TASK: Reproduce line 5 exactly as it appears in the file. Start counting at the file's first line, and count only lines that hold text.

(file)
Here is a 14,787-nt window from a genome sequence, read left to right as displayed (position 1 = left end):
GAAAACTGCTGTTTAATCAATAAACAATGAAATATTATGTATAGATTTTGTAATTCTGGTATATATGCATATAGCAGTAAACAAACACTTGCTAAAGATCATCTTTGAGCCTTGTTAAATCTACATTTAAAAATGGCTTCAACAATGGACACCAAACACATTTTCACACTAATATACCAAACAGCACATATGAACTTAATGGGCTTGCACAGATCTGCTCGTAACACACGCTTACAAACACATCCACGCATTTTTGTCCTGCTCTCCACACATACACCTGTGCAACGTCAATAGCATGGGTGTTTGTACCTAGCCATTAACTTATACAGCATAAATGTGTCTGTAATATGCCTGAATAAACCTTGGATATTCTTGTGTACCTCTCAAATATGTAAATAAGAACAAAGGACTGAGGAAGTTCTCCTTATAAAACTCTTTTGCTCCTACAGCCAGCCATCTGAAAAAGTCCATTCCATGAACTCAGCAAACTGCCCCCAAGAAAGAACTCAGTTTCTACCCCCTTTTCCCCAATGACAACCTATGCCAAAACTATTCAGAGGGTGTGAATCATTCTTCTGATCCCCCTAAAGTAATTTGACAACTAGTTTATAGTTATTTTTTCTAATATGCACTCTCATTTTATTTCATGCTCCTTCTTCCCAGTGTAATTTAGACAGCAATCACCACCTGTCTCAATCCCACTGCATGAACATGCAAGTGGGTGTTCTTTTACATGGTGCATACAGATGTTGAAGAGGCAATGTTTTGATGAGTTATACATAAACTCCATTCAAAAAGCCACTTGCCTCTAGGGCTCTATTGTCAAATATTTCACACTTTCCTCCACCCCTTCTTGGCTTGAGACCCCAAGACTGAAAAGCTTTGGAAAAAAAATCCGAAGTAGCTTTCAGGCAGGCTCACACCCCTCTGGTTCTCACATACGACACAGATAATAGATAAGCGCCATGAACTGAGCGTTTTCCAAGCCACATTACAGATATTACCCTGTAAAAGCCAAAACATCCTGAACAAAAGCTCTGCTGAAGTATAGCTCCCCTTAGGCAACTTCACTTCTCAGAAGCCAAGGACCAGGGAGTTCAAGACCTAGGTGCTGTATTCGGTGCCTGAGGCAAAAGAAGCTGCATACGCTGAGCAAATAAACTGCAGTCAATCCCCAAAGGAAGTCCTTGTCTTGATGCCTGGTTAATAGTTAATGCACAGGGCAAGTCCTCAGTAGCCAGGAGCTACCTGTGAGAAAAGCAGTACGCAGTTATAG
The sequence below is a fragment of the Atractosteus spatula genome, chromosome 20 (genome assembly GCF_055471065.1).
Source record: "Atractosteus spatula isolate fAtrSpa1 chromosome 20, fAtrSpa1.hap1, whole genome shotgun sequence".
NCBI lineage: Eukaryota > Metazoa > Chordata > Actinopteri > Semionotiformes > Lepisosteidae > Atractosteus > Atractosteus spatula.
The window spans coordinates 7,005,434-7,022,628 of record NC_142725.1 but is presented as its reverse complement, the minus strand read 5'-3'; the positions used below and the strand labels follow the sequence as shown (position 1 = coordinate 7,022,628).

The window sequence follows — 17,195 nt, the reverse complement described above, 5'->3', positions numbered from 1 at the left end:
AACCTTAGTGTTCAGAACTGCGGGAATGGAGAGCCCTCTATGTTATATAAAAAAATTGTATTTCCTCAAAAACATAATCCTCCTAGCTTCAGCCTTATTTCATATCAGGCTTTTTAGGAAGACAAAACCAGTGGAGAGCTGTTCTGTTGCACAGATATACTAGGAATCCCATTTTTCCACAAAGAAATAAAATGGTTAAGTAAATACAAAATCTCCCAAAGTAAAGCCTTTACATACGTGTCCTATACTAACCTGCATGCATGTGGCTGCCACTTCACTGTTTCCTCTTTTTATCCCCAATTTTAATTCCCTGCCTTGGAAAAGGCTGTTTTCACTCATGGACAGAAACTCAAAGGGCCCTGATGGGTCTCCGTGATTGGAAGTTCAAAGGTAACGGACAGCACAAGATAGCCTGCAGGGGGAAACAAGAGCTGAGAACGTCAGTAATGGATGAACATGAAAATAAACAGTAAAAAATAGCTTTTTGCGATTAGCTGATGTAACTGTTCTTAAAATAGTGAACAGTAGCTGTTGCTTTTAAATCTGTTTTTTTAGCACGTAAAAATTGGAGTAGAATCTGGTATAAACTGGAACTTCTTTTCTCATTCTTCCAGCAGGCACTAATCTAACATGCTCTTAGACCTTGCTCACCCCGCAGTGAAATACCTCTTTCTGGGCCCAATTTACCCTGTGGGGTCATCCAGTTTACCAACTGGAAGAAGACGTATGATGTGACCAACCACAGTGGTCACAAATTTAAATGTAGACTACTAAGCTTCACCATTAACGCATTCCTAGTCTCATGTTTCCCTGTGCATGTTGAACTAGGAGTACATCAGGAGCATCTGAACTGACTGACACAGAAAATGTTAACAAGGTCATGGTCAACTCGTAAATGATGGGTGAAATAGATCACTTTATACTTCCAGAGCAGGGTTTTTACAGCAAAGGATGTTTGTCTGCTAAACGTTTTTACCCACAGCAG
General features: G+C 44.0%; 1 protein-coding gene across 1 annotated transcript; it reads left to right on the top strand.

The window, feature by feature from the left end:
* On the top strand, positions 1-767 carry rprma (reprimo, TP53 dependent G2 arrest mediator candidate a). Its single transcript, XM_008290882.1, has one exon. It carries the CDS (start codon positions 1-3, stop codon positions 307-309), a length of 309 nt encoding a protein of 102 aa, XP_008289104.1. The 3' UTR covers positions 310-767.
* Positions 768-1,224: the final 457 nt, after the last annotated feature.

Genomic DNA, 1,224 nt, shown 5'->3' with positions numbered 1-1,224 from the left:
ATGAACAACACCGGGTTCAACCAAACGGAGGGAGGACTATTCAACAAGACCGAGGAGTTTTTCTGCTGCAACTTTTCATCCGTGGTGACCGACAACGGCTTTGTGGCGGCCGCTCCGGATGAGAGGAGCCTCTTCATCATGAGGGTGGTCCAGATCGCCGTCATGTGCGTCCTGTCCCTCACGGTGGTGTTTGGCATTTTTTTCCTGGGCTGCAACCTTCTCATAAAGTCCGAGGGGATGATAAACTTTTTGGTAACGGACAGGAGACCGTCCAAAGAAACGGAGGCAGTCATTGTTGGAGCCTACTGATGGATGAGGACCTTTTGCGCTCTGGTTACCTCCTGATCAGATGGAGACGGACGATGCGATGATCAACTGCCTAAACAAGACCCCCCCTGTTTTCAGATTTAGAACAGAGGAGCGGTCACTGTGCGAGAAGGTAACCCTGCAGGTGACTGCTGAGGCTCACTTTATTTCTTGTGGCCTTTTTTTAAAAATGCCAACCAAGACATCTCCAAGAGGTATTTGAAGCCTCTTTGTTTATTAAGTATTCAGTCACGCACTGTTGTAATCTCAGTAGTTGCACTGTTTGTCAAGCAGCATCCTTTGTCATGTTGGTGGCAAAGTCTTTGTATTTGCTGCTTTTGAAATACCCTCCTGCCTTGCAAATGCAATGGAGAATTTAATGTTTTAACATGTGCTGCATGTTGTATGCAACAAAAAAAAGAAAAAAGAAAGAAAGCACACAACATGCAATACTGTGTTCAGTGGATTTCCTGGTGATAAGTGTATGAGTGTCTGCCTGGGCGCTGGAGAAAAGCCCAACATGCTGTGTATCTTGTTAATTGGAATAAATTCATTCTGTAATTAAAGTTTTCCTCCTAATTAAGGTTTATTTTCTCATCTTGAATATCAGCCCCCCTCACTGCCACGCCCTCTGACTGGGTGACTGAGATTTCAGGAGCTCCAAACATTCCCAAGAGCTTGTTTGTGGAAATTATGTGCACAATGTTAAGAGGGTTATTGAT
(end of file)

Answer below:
NCBI lineage: Eukaryota > Metazoa > Chordata > Actinopteri > Semionotiformes > Lepisosteidae > Atractosteus > Atractosteus spatula.